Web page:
Tees Esk & Wear Valleys NHS Foundation Trust v Harland – WLR Daily

Tees Esk & Wear Valleys NHS Foundation Trust v Harland UKEAT/173/16

‘The claimants, nursing assistants, were employed by the trust as part of a designated team of 27 people providing specialist care to C, who had severe learning difficulties, in his flat. When C’s condition improved and fewer carers were needed to look after him the team was reduced to 11 people, who also provided care to other disabled people living in flats in the same building. The contract to provide care to C was subsequently taken over by a healthcare company and the trust nominated those members of the team who had spent the greatest proportion of their working time looking after C to transfer to the company. The claimants were unwilling to transfer and left to take other posts or were made redundant. On their complaints of unfair dismissal an employment judge considered as preliminary issues whether there was a relevant transfer within the meaning of regulation 3(1) of the Transfer of Undertakings (Protection of Employment) Regulations 2006 and whether the claimants had been assigned to an organised grouping of employees prior to the transfer, such that there had been a service provision change in accordance with regulation 3(1)(b). The tribunal found that the trust had initially put together an organised grouping of employees which included the claimants with the principal purpose of the care of C but as C recovered and the number of hours needed for his care was reduced the principal purpose of the group became subsidiary to the dominant purpose of providing care to other disabled people in the building and, accordingly, at the time of the transfer from the trust to the company the requirements of regulation 3(3)(a)(i) were not satisfied and there was no service provision change. The tribunal concluded that as there was no relevant transfer the claimants had been at all times employed by the trust.’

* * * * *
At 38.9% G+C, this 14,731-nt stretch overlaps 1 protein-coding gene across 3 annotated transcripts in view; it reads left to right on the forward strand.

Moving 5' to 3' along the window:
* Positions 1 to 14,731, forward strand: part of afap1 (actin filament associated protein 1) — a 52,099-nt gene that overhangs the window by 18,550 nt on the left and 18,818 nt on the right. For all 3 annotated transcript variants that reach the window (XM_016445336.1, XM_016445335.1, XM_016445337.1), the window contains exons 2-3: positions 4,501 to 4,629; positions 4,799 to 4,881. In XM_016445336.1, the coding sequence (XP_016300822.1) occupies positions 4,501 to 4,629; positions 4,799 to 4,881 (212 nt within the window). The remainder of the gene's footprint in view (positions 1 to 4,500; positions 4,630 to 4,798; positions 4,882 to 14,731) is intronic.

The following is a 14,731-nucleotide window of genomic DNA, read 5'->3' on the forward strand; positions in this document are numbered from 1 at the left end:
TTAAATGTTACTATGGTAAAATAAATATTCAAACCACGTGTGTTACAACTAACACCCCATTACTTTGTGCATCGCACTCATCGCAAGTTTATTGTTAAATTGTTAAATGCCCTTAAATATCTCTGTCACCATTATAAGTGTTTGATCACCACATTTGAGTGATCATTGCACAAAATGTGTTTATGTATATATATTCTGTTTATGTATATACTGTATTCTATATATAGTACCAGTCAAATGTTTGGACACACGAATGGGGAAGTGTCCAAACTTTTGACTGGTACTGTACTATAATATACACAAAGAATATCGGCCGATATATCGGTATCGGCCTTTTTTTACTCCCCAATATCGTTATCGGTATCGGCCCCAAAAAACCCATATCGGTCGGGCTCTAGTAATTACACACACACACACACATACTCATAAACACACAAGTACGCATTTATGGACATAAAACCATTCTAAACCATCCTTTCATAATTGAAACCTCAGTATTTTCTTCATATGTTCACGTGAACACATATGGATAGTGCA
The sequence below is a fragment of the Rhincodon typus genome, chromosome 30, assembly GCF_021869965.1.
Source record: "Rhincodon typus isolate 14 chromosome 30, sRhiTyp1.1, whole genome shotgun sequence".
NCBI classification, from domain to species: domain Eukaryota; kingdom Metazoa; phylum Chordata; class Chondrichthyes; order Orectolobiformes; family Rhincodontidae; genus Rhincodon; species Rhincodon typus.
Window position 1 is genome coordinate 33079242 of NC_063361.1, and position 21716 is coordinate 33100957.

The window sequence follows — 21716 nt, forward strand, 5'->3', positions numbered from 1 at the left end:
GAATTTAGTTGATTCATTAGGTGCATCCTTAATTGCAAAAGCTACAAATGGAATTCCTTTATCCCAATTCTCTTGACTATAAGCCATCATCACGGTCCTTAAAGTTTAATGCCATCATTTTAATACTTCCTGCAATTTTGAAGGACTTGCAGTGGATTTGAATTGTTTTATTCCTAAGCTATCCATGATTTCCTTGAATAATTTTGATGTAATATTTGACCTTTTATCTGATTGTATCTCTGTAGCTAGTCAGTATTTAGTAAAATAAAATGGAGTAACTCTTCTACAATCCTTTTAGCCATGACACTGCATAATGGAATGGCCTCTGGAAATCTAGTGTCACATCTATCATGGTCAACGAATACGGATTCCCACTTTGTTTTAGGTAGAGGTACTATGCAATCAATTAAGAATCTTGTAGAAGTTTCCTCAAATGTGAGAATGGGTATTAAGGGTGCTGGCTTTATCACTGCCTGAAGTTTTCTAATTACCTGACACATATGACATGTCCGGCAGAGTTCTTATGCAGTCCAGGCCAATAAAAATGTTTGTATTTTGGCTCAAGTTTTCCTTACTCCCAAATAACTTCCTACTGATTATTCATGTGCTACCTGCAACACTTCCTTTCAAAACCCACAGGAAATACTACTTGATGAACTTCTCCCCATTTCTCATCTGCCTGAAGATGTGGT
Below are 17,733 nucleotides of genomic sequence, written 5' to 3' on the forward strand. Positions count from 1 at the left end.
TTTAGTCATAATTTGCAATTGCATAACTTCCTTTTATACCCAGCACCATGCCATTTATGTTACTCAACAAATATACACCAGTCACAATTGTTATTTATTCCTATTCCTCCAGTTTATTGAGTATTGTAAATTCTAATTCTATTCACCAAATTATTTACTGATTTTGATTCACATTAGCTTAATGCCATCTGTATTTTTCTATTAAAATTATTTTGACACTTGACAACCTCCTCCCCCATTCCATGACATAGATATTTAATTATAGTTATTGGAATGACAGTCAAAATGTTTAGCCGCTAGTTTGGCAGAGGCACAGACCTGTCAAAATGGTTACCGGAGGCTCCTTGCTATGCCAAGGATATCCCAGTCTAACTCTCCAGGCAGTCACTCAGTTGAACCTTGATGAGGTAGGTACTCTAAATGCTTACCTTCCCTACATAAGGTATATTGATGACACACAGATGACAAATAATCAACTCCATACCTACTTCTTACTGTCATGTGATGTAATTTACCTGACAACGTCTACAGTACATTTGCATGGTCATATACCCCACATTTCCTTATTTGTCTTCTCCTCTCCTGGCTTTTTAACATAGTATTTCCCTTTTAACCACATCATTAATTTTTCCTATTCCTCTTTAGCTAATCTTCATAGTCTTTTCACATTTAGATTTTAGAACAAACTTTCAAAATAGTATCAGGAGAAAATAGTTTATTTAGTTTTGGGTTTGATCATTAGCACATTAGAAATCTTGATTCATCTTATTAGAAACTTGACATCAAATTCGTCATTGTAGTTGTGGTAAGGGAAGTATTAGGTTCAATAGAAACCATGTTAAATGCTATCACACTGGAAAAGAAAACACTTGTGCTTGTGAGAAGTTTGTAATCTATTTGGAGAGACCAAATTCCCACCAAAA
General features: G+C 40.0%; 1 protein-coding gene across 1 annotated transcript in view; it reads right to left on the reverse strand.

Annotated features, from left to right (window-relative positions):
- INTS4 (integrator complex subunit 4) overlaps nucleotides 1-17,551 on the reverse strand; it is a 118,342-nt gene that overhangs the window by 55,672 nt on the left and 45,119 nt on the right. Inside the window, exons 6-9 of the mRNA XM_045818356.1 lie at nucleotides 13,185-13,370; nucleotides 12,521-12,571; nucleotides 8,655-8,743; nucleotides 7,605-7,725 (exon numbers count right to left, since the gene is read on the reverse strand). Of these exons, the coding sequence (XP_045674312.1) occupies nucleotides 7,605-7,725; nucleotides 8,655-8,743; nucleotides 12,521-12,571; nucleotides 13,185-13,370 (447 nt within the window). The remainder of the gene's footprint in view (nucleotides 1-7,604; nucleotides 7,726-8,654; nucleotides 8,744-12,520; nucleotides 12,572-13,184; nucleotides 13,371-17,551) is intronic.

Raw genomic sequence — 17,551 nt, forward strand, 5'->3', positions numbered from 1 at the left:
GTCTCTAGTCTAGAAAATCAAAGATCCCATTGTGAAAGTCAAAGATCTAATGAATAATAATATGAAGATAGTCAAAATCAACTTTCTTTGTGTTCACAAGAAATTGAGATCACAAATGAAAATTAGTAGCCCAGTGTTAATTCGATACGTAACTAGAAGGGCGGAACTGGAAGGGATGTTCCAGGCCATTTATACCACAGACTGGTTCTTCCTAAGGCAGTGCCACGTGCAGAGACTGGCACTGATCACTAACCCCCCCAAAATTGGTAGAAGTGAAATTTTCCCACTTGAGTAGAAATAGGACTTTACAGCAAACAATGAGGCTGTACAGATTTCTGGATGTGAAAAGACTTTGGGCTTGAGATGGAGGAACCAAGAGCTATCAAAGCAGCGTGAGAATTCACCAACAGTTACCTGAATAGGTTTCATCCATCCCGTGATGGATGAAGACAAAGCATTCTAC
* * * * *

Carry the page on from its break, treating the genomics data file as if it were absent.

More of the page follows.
WLR Daily, 3rd March 2017


Fuller (Part 20 claimant) v Kitzing and another (Part 20 defendants) – WLR Daily

Posted April 27th, 2017 in game laws, law reports, sport by sally

Fuller (Part 20 claimant) v Kitzing and another (Part 20 defendants) [2017] EWHC 810 (Ch)

‘The Part 20 claimant was freehold and long leasehold owner of a substantial property and some 30 acres of surrounding land. The Part 20 defendant was the owner of sporting rights over the Part 20 claimant’s land. The Part 20 claimant sought a declaration those rights did not authorise the Part 20 defendant preserve and rear game on his land because that went beyond any recognised profit or ancillary right, still less did the sporting rights authorise her to introduce poults (or young pheasants) onto his land. The court ordered the trial of a number of preliminary issues, including whether there was a legally recognised profit à prendre to preserve and rear game on another person’s land.’

WLR Daily, 27th March 2017


In re Amin Abdulla v Whelan and others – WLR Daily

Posted April 27th, 2017 in bankruptcy, landlord & tenant, law reports, leases, rent by sally

In re Amin; Abdulla v Whelan and others [2017] EWHC 605 (Ch)